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    Senior retardo's Avatar
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    Sounds like you have yourself a very nice pond setup. It's lucky that you are near their native streams. I do believe that shrimp are able to adapt to natural weather conditions and we probably don't give them enough credit for it. Given the fact that it rains often in HK, I'm sure the native shrimp species have a way of surviving, especially if they live in streams that change flowrate with the rains.

    Re: finding them in other streams, have you considered asking the lfs owners on fishrow? One of my friends was able to find them by asking some of the owners, but he was also starting a business relationshipship with them, so that may have made the difference.

  3. #3
    Brian
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    Thanks retardo, Ok call me a dummy but what is the "lFs owner on fish row" it sounds interesting.

    Yea it's great having a stream near-by. I have a pipe coming from higher up on the mountain in the stream, down through the forest to the pond. This makes water changes very easy and I dont have to worry about water quality. I have never tested the water but add a few spoonfuls of dissolved sea salt after heavy rains just in case.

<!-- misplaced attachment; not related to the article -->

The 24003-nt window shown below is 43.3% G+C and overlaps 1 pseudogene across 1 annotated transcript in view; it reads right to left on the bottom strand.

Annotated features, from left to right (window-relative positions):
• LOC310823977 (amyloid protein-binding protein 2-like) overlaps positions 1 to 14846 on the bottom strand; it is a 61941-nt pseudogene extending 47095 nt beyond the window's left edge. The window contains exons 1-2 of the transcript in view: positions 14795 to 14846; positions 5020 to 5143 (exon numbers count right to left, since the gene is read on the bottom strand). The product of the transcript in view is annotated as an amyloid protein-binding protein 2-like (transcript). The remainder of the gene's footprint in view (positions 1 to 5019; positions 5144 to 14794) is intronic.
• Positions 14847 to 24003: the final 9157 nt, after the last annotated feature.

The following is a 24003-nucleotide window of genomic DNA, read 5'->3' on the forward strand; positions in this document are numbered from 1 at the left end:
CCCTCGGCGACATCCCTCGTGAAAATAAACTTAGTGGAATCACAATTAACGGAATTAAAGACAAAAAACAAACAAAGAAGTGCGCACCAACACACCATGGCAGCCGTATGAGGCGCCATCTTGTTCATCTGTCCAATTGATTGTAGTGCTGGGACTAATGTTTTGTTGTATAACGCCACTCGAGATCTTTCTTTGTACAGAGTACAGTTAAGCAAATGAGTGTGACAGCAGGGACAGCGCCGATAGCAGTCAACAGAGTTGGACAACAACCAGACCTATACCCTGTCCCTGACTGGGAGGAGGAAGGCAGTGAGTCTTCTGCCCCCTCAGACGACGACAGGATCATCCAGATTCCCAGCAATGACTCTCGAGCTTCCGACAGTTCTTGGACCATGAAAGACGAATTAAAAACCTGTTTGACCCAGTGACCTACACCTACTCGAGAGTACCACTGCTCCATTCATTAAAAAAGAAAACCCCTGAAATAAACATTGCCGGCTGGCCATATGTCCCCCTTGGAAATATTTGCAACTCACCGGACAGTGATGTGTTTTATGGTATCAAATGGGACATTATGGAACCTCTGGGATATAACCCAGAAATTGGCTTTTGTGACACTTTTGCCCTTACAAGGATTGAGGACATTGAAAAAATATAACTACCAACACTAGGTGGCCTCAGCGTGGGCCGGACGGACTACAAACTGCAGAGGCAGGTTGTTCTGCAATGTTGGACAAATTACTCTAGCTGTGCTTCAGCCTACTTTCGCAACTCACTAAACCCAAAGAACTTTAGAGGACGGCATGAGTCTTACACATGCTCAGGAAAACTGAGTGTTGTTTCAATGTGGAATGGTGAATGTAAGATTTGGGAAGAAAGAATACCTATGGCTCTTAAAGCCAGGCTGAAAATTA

The flow in the stream does indeed change dramatically from season to season. In winter its no more than a mountain spring, trickling between nice little ponds,the best time obviously to find things, now it is literally one long waterfall and dramatically wide and strong, it sounds like the sea a constant roar,even boulders come crashing down every so often, making a very nice drumming sound.

    This time of year is also very dangerous as the streams can change in seconds due to squally type monsoon down-pours on the mountain tops. I really dont know how the tiny shrimps dont all get washed down into the South-China sea. Perhaps they do or they wedge themselves into the rock crevices? But they are always there again in Autumn in good numbers. Maybe they crawl all the way back up from the sea. Even the fish are not free swimming they hop from one spot to the next, their tails almost prehensile as they curl up onto rock surfaces.

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    Senior retardo's Avatar
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    lfs=local fish store. In HK, there an entire strip with just fish stores (hence, fishrow). I would imagine that maybe you've already gone there a few times... maybe not. I don't know the name of the street unfortunately, and I've never been either. These stores often get shipments from local sources (quite a bit of wild caught shrimp) as far as I know. Just a thought. I don't know how fruitful asking them will be, though, especially if there's nothing in it for them. Then again, you do have the location of your stream to offer at the very least.

    I'm actually very curious as to what these shrimp you have look like. Do you have pictures?